The Venza, which I like to call a cross between a Camry and an AMC Eagle, was supposed to be a huge hit. It was supposed to drive off dealer lots in droves and be exactly what Americans wanted; a large 4-door, cavernous cross between a wagon and a sedan.
It turns out Americans would rather just have the sedan.
Could the Venza’s exit be a precursor of what to expect from Ford and Honda?
It’s not uncommon for Toyota to sell 40,000 Camrys in a single month, yet the Venza only sold about 30,000 copies in all of 2014.
The Venza’s biggest competitor is the even slower-selling Honda Crosstour, which moved fewer than 12,000 copies last year. So why is the Crosstour hanging onto life while the Venza is being shown the door?
Because Honda is stubborn.
Toyota can realize and accept its mistake while Honda prefers to put more time and effort trying to right the sinking ship. The same thing happened with the Ridgeline for a couple of years before production finally wound down last year.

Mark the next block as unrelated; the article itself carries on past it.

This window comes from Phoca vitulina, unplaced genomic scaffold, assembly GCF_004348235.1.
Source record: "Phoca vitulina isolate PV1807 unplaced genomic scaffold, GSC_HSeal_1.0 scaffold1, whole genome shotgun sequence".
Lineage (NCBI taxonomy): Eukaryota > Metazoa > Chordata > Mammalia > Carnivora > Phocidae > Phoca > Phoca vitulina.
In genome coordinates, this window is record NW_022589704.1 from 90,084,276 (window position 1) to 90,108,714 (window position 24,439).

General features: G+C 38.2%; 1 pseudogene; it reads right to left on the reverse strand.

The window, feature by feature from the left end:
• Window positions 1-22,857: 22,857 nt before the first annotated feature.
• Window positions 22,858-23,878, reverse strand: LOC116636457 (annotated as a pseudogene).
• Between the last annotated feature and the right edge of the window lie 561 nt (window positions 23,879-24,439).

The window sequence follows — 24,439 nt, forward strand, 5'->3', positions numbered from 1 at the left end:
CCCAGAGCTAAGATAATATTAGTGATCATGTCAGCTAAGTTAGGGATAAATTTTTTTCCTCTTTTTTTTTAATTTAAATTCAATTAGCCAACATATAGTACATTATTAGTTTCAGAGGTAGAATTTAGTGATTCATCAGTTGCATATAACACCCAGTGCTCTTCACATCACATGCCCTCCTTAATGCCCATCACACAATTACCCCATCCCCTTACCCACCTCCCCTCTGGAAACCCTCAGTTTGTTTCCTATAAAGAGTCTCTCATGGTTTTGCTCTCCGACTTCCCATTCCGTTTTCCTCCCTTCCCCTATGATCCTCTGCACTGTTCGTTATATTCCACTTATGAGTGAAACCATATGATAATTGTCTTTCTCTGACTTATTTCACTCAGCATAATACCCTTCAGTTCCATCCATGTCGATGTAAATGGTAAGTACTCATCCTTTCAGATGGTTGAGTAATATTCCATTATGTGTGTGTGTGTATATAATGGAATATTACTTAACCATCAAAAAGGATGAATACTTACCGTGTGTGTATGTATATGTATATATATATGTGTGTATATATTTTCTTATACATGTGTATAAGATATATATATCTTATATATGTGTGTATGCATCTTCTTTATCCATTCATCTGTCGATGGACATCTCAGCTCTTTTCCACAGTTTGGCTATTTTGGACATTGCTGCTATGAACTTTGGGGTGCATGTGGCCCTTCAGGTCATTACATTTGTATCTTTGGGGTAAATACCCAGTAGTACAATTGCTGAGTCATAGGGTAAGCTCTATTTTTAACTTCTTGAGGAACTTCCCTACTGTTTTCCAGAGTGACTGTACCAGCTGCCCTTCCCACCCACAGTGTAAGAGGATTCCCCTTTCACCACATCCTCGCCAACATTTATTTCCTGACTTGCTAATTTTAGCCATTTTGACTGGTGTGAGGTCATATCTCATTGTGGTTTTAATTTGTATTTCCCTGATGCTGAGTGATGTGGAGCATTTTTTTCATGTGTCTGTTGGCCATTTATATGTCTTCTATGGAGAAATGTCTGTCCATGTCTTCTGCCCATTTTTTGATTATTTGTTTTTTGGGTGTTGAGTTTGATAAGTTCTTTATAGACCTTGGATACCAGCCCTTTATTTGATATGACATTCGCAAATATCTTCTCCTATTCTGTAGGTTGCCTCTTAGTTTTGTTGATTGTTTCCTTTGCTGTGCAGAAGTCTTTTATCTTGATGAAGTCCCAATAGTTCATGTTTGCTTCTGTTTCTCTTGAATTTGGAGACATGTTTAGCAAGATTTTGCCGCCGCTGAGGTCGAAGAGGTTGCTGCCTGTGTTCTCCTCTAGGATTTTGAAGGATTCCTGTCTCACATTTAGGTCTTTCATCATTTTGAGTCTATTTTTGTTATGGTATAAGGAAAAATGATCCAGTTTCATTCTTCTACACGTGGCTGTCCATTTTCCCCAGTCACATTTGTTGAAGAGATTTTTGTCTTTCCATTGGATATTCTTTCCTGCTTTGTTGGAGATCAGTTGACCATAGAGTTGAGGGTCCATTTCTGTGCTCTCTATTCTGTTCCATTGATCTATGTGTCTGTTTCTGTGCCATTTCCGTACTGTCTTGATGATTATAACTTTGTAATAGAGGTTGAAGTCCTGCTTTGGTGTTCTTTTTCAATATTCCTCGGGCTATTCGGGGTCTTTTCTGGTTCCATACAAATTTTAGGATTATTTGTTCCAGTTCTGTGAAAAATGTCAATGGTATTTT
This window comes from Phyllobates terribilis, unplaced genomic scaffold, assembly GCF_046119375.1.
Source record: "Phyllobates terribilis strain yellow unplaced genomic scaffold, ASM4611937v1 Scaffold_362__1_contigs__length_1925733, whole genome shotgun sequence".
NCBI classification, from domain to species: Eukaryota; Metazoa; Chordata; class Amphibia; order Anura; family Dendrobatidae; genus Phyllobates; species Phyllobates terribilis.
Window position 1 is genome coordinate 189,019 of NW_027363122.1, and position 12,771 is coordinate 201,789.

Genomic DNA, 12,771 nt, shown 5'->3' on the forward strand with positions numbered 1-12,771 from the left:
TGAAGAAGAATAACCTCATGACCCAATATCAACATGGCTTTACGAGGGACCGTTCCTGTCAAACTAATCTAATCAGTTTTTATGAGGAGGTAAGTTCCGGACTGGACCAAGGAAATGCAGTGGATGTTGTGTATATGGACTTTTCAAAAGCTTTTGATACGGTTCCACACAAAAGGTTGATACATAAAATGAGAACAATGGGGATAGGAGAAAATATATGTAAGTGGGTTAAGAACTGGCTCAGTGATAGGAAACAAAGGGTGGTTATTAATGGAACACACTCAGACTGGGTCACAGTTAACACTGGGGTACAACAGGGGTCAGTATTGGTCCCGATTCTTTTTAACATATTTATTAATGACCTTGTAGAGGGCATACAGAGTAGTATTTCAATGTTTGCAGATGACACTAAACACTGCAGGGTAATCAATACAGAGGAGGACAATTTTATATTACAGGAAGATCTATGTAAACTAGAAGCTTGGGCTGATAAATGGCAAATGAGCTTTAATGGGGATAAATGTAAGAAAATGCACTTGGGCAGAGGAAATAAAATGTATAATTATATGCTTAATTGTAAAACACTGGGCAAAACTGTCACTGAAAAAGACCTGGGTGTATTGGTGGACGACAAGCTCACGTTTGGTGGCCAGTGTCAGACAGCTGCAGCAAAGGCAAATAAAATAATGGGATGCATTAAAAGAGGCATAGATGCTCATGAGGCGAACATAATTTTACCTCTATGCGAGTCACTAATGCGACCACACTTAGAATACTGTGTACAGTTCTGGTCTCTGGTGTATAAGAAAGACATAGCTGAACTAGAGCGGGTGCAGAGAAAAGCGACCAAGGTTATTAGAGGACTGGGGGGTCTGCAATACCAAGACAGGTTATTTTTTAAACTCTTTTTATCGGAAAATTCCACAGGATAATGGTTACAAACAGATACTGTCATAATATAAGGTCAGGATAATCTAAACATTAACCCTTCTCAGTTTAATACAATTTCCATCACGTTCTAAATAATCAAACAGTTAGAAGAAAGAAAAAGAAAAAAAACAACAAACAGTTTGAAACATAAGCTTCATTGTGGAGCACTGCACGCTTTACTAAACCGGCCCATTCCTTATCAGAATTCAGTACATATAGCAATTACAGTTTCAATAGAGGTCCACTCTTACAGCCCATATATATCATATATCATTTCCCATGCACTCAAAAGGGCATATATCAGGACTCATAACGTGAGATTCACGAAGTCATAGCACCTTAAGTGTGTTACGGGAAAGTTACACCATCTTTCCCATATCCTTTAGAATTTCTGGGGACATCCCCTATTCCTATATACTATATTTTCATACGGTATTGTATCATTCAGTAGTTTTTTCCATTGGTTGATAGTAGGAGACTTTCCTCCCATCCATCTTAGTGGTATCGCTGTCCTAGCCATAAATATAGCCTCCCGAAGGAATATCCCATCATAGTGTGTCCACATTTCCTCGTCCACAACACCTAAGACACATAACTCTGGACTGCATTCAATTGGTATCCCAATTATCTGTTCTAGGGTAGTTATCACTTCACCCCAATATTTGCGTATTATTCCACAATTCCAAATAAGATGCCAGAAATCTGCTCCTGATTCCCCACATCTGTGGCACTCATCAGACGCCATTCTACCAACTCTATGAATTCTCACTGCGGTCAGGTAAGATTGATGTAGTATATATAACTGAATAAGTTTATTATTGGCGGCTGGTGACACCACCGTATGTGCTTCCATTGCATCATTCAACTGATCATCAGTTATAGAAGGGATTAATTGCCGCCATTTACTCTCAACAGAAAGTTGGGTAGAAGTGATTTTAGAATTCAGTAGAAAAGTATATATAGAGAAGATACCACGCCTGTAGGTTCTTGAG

All marketing efforts for the Crosstour are pretty much over, yet there are rumors that a new version of the car is coming soon. I’d count on Honda giving it one more try, then pulling the plug if it can’t make things work.
Ford, on the other hand, has it figured out. The Edge isn’t exactly like the Venza and Crosstour because it’s more SUV than wagon. It is, however, based on the same platform as a sedan. Somewhere between 8,000 and 10,000 people take home a new Edge every month, so clearly the idea of buying an SUV is much more palatable to most Americans than the thought of bringing a wagon home.
Which would you buy: Edge, Venza, or Crosstour?